The Covid-19 pandemic and subsequent government restrictions have delivered unparalleled disruption to almost every sector of the economy. Some industries have been virtually closed down, other have been forced to implement major operational changes in order to continue trading, and some have experienced a major upturn as consumer demands have shifted almost overnight. This mixed experience across industries is reflected in the Entertainment & Media sector, with different sub-sectors being impacted in different ways. A recent white paper published by PwC explores and predicts sector-specific performance in the medium term.
Over-the-top (OTT) video
The OTT video sector has experienced consistently strong growth in recent years, with the UK now established as Europe’s largest market by some distance. PwC predicts a further surge in revenues for 2020, boosted by countless millions of locked-down consumers subscribing to video-on-demand (SVOD) services such as Netflix and Amazon Prime. But the big two aren’t having it all their own way, with aggressive new market entrants such as Apple TV+ and Disney+ providing strong competition for this lucrative and rapidly expanding sector. And with smaller players like Britbox adding to the mix, PwC’s forecast of continued strong growth through to 2024 looks a fairly safe bet.
Video games and esports
Video games and esports is another beneficiary of lockdown, as people try to keep themselves entertained whilst stuck at home. In fact PwC predicts that by the end of 2020, UK revenue in the sector will have risen by almost 10% to over £5 billion, and will continue to grow by more than 7% each year. PwC also reports that in addition to traditional gaming, subscription-based cloud gaming is gaining traction, with the long awaited Google stadia platform launching in 2019. In addition, esports is gaining a wider audience through the launch of ePremier League and increased coverage through mainstream media.
Live music and events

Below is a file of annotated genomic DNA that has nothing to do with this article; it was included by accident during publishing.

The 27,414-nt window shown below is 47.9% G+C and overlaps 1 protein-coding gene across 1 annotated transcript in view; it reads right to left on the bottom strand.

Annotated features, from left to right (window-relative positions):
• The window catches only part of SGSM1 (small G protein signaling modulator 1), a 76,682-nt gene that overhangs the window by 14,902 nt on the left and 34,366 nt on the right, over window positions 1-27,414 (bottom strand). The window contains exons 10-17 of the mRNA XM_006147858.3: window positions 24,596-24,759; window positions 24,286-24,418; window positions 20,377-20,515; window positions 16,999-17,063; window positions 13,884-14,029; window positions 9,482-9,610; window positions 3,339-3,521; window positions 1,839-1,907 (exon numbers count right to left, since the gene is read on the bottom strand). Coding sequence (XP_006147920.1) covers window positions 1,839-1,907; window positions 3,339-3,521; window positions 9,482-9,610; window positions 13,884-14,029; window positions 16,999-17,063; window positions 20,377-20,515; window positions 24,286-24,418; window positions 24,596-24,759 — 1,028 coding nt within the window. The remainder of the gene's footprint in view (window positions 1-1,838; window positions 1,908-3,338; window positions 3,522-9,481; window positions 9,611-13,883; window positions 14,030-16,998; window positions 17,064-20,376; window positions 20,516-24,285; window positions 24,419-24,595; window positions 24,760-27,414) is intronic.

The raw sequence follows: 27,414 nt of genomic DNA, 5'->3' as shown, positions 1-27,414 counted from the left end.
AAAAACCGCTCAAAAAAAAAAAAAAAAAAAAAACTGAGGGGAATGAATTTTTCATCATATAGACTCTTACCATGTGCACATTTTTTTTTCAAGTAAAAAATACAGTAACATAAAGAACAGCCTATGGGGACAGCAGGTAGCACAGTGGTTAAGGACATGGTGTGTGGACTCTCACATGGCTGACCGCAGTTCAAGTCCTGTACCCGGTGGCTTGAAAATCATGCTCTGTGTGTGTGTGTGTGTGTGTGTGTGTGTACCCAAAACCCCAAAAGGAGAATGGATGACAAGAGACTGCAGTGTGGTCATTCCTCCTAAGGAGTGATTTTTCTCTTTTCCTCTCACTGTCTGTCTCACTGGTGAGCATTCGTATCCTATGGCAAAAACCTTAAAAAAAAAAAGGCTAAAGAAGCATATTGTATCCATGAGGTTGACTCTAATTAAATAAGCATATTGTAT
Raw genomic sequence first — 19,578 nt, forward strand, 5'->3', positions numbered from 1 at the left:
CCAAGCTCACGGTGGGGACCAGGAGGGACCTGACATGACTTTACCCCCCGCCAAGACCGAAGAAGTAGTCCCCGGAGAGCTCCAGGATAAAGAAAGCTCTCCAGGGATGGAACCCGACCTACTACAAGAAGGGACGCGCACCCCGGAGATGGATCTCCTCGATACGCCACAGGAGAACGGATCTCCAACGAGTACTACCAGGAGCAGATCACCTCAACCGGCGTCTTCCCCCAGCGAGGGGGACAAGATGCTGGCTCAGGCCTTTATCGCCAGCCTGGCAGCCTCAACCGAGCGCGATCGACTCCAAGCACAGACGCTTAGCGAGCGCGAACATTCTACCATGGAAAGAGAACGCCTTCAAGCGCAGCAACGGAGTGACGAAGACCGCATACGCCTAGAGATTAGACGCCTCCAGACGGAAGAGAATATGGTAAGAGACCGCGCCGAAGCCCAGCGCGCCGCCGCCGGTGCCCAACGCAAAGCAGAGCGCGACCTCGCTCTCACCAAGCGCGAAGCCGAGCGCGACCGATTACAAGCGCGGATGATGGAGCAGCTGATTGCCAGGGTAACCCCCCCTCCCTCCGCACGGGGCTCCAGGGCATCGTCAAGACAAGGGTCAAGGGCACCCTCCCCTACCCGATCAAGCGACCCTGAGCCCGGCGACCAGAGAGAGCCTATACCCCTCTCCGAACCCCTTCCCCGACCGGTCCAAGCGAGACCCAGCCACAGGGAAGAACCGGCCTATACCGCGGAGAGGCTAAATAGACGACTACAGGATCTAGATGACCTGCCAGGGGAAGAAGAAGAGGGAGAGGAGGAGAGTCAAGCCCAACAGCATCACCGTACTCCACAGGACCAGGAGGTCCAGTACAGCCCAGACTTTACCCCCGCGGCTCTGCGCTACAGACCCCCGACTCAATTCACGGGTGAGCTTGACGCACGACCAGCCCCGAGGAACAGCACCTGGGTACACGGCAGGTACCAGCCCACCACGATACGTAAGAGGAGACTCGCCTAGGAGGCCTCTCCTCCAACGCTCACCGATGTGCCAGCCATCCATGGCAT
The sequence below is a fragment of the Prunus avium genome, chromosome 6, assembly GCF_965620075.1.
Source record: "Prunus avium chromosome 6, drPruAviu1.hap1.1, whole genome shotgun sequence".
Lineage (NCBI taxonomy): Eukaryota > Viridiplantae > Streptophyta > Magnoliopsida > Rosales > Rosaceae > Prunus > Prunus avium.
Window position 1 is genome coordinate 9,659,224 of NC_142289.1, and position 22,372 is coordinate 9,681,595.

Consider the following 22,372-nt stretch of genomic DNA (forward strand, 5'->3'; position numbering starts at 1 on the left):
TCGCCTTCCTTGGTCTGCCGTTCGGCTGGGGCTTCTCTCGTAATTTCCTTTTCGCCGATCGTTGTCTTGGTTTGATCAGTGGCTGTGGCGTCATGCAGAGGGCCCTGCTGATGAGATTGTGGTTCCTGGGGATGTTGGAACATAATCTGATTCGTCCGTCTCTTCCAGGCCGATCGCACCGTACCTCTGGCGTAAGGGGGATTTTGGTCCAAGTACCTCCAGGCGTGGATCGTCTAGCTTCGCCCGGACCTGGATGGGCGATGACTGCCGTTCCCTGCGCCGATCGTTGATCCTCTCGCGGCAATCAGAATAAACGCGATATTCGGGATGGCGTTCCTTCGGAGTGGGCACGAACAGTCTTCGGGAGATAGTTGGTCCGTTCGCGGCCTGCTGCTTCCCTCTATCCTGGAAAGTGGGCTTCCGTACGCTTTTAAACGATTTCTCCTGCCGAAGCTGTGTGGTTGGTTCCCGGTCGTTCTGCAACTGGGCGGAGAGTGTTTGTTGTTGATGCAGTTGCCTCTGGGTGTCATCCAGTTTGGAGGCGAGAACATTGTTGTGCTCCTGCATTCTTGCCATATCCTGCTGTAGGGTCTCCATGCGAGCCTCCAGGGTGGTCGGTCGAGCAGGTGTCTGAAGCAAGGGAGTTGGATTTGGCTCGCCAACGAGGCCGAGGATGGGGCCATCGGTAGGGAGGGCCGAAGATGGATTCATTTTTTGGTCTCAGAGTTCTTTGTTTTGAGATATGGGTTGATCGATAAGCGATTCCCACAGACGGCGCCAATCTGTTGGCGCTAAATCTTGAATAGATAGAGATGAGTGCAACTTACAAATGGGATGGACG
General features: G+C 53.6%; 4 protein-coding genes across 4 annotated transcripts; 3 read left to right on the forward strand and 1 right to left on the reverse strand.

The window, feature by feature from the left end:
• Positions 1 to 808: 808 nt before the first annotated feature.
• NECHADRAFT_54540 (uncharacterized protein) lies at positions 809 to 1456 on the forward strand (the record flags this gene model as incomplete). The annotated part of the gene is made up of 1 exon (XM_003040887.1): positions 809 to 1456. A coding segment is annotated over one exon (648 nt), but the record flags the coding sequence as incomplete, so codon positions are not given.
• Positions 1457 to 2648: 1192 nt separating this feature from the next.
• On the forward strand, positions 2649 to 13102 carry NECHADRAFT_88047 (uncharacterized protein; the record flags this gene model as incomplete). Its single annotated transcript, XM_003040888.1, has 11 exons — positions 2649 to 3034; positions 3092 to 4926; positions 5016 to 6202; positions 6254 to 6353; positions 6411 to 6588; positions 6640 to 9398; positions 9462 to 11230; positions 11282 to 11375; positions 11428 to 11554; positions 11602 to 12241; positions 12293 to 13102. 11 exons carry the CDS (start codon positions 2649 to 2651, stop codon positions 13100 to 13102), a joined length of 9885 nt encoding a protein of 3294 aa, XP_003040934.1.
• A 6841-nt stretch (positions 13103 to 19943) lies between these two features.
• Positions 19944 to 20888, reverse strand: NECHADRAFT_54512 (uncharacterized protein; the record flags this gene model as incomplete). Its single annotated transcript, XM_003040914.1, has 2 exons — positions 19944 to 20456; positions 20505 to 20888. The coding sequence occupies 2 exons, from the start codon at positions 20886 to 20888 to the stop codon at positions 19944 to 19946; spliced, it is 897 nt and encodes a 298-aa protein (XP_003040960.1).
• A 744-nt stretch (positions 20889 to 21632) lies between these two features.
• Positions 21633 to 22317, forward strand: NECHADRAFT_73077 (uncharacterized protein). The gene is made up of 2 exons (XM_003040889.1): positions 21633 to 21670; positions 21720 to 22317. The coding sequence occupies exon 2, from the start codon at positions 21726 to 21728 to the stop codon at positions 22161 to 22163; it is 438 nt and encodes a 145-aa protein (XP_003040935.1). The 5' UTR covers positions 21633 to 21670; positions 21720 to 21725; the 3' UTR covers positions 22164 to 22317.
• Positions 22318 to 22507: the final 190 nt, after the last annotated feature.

Lockdown has had a catastrophic impact on the live music sector, with the mass cancellation of festivals, tours, concerts and gigs. And even though the sector has benefited from a £1.57 million arts emergency fund, the ongoing disruption is likely to decimate the UK’s live performance landscape. It’s a similar story across the globe, with the European body Live DMA reporting that most of the 2,600 live music venues and clubs it represents are in “survival mode”. DMA estimates that the number of performances in 2020 will drop by 664,000, delivering a £337m hit to artists’ fees. But with so many supporting sectors relying on the spend and footfall of large events, the knock-on effect to associated businesses in incalculable.
A socially distanced UK has presented the Entertainment and Media sector with diverse challenges and opportunities. It’s clear that organisations that rely on live audiences face a bleak future, and many firms simply will not survive in a lockdown environment. But as people are driven indoors, the digital sector has stepped up, providing rich content and new online experiences to keep customers entertained remotely. Some firms have been able to adapt, finding new ways to engage with customers, and creating new revenue models. And some have seized the opportunity presented to them, and look set to achieve strong growth as long as the ‘new normal’ continues.
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